Martin Basiri and his two brothers came to Waterloo Region from Iran to attend school. Now their Kitchener-based startup, ApplyBoard, is schooling  students from around the world in how to do the same.

ApplyBoard’s web-based AI portal streamlines the process of applying for university, college and high school for international students. Its platform is a one-stop shop. It matches students and their academic background, financial circumstances and desired field of study with appropriate schools, and additionally streamlines the visa process.

The company says its process is so effective that it achieves a 95 per cent student acceptance rate.

“There is a massively underserved market for international study,” says Martin Basiri, CEO and co-founder of ApplyBoard.

Aiming to feed that market, ApplyBoard Thursday announced a US$13 million Series A raise, led by Silicon Valley-based Artiman Ventures, with participation from 500 Startups and Candou Ventures, which are also Valley based.

The money, Basiri said, will be used to fuel growth and expansion into more countries. The company, which currently has 62 employees, is aiming for 80 by the end of the year. It now works with 750 educational institutions worldwide, serving a market that, this year, resulted in seven million students attending schools outside their home countries, the company said.

“The majority of the seven million international students will struggle to find their ideal colleges, and instead will select where they spend the next four years and potentially the rest of their lives, based upon internet searches and random chance,” said Akhil Saklecha, Partner at Artiman Ventures. “ApplyBoard applies technology to a very manual process.”

ApplyBoard’s inception can be traced back to 2010, the year Basiri came to Canada to attend University of Waterloo. Little about his student application and the necessary visa research was straightforward, he said.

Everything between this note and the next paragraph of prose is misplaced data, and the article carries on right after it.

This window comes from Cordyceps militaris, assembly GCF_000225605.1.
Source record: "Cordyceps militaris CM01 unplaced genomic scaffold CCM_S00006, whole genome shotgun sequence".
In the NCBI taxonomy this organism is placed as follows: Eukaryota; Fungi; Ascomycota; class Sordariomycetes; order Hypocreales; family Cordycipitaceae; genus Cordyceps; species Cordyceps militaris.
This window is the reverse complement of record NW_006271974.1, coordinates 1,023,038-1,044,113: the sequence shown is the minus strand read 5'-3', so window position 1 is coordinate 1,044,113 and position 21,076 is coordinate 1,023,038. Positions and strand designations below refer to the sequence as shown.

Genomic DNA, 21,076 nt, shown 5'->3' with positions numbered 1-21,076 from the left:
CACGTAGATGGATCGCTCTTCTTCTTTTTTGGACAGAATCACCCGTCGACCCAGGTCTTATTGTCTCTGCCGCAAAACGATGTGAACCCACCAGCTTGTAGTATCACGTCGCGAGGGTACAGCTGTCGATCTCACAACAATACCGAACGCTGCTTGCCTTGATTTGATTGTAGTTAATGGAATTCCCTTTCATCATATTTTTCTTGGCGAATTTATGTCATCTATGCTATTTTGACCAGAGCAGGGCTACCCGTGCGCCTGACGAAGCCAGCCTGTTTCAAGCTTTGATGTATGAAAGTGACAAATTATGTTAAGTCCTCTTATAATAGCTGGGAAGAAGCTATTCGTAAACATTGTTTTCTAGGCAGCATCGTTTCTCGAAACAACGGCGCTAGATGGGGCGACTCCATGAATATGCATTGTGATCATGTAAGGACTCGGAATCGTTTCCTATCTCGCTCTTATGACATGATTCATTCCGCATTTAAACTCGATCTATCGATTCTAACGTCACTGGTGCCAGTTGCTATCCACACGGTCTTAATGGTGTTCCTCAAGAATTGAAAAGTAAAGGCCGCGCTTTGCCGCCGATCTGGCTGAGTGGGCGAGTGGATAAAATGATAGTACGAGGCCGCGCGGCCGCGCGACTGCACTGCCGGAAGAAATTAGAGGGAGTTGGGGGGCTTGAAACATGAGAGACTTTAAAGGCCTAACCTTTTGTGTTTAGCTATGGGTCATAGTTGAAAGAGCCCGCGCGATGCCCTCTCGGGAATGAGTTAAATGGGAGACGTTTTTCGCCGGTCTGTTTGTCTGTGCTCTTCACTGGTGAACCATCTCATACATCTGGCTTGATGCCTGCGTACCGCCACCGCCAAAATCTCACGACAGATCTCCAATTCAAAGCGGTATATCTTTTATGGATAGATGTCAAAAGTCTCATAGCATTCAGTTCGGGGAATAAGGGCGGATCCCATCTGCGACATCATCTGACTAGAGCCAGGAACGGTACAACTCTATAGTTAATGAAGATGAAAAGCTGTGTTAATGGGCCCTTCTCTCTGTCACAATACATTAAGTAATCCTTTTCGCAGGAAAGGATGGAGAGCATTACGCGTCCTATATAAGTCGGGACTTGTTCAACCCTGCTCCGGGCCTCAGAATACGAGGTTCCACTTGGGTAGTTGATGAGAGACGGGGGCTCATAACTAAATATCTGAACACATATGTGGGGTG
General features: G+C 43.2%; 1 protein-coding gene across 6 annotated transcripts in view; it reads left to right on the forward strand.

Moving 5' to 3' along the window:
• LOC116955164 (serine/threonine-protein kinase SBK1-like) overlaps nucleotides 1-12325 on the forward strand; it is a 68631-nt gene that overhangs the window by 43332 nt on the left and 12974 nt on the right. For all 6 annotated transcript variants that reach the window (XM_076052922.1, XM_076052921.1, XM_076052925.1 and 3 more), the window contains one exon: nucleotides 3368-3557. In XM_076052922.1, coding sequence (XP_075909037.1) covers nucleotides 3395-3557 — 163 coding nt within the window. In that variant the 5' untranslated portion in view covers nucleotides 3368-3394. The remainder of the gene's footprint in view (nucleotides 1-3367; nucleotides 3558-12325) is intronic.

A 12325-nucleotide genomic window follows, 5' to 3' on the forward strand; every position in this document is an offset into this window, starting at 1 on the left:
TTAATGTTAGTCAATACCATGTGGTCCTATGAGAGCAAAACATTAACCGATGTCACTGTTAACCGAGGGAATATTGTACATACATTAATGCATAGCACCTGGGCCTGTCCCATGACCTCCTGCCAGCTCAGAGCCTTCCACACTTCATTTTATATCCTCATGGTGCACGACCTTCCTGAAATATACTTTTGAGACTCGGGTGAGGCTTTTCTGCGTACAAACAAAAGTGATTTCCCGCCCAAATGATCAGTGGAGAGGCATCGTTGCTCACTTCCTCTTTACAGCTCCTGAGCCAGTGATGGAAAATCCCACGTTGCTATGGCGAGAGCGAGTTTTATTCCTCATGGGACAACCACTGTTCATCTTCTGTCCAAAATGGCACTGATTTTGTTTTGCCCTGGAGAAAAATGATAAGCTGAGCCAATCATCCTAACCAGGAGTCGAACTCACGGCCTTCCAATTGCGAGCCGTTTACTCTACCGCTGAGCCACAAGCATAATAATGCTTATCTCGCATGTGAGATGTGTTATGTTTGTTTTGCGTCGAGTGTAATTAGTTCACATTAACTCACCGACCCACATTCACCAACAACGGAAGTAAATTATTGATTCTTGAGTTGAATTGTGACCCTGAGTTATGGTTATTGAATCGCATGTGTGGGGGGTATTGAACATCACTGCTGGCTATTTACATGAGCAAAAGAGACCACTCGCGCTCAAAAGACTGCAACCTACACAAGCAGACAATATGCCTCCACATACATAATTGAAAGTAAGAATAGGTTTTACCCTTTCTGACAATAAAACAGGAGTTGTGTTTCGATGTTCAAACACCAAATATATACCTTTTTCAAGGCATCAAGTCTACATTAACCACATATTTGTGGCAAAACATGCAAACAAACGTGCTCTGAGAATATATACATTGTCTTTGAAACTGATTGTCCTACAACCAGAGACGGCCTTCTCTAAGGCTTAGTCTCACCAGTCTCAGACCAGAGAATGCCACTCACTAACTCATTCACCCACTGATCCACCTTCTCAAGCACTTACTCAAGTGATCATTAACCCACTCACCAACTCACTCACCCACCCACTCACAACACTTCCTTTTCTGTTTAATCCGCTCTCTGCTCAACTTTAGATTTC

“The process was very hard. Application, visa, information. It’s so fragmented. [You go] website by website to gain information. There’s not a trusted source that you just go and gain all your information.”

Not long after Basiri arrived at Waterloo, his brothers, twins named Meti and Masih, took advantage of the trail blazed by their brother and arrived here to attend Conestoga College.

The trio soon started getting requests from others to help them apply to Canadian schools. Basiri turned to his brothers and said, “Guys, I think we could code the hell out of this process.”

ApplyBoard was the ultimate result. Basiri likens the service to Expedia, but for education.

“It’s the same thing that Expedia does for your when you want to find a hotel. Our website does [that] when you want to find an education destination in Canada or the U.S.

“[We thought], why not make all this information consolidated in one place? That’s how the idea started. To help students. Education is right for a human being, not a privilege.”

The company’s revenue, Basiri says, stems from students and schools. The company offers two tiers of products for each, one free, one paid.

Basiri says their work has identified trends. A stiffening of immigration rules in the U.S., post-Trump, has resulted in total international student enrolment dropping in the U.S. by four per cent last year. In Canada, meanwhile, there was an increase in foreign student enrolment of 20 per cent in 2017 versus the year before.